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D205 superintendent calls school funding reform bill ‘problematic’

As lawmakers prepared to enter the Illinois House session Aug. 23 to consider Governor Bruce Rauner’s veto of a school funding reform bill known as Senate Bill 1, Lockport Township High School District 205 Superintendent Todd Wernet joined a list of school officials across the state Aug. 21 voicing opposition.

The measure was passed earlier this year in session and subsequently vetoed by the governor with an amendment. Since that time, the Senate has overridden Rauner’s veto of the bill keeping it alive for the House to consider.

“If you took at look at the bill and the amendatory veto components, there were several other pieces to the amendatory veto that are problematic particular to school districts like Lockport Township High School,” he said.

One of the issues Wernet has with the measure is in the area of tax increment financing districts.

The amendatory veto, for example, outlines its intent to take away the equalized assessed valuation of property taxes owed to the district, but were captured within a TIF. At that point, the school funding formula is computed, leaving the district with less money in general state aid.

To date, D205 receives 80 percent of its funding through its share of local property taxes, while another 3 percent of its revenue stream is general state aid.

Prior to introducing Senate Bill 1, a hold harmless was instituted by lawmakers to ensure that schools, like Lockport Township High School, maintain current revenue streams at districts that do not have property tax bases to fund to a foundation level.

Another problem factoring in includes the freezing of the previous year’s extension base, which puts districts in a position to go out to referendum to get additional funds.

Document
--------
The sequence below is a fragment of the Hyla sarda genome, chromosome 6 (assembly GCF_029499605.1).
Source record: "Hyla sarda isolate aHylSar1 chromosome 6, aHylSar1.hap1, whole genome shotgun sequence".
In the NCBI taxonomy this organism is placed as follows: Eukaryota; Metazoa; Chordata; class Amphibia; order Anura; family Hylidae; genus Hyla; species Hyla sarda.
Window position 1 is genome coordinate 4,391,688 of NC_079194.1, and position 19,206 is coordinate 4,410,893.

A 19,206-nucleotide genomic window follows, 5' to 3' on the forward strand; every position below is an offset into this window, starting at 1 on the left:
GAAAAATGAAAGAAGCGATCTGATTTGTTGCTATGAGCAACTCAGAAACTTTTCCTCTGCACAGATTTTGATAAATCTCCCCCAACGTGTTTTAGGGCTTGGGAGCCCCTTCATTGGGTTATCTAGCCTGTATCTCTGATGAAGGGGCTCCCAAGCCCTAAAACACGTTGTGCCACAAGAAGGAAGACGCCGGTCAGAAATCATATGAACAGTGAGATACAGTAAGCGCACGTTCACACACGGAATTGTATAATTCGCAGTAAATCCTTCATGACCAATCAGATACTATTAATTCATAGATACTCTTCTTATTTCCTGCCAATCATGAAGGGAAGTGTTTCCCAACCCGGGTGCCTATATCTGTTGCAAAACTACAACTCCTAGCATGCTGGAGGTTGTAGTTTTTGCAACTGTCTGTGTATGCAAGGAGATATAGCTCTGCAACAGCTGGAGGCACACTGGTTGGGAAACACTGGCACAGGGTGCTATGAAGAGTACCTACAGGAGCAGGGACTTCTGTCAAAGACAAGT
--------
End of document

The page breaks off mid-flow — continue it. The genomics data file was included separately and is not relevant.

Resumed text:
Wernet referenced a recent news article he read that showed the state providing many Will County schools with a substantial amount of additional new dollars under Senate Bill 1 and said the district’s share would’ve been $120,000.

District 205 has a budget of approximately $58 million that makes for $30 per student.

Wernet dismissed the idea of taking in more money through Senate Bill 1 and said it is not enticing for the district to be handicapped by the amendatory components.

Like other suburban districts, District 205 has always paid into the pension systems, Wernet. The issue is that Chicago Public Schools has not met its obligation.

Wernet said the situation at hand is “unprecedented.”

D205 schools promote college, career readiness

Also at the meeting, officials examined progress made over the last year to the Advanced Placement program.

Wernet commended the district for all the work they’ve done to advance curriculum and instruction.

“I’m very proud of it,” he said.

College Board recently confirmed that Lockport Township High School attained a score of 85.3 percent in reviewing AP exam taken by the student body.

Brett Gould, assistant superintendent for curriculum and instruction, said this is the highest achievement in Lockport Township High School history and gave kudos to the students.

Over the last year, District 205 has made efforts to increase participation in its more rigorous courses.

As of May, Lockport Township High School administered 1,169 exams to 563 students. That means 200 additional exams were completed by 68 more students, compared to the data reported previously in 2016.

Gould said not only are students testing more within the AP program, but they are also increasing their scores.

Earlier this year, District 205 received recognition by both U.S. News & World Report and The Washington Post for promoting college and career readiness.

Building improvements reviewed

The board also took a moment to review the district’s efforts to maintain its facilities, with a focus on areas such as the East Campus construction project and soccer field improvements.

“Overall, it’s progressing very, very well,” Wernet said. “Of course, there are issues as you go toward completion. One issue is the fire doors and then three of the classrooms’ orders were not completed. We had to push that back a little bit, so those classrooms are not ready and will not be ready probably until the first of October.”

As for the soccer field, the work performed on the stadium turf was completed recently.

Wernet said it looks like a “brand-new field.”

Other improvements highlighted include the auto shop, courtyard, science labs and the media center, which are progressing well or have reached completion, Wernet said.

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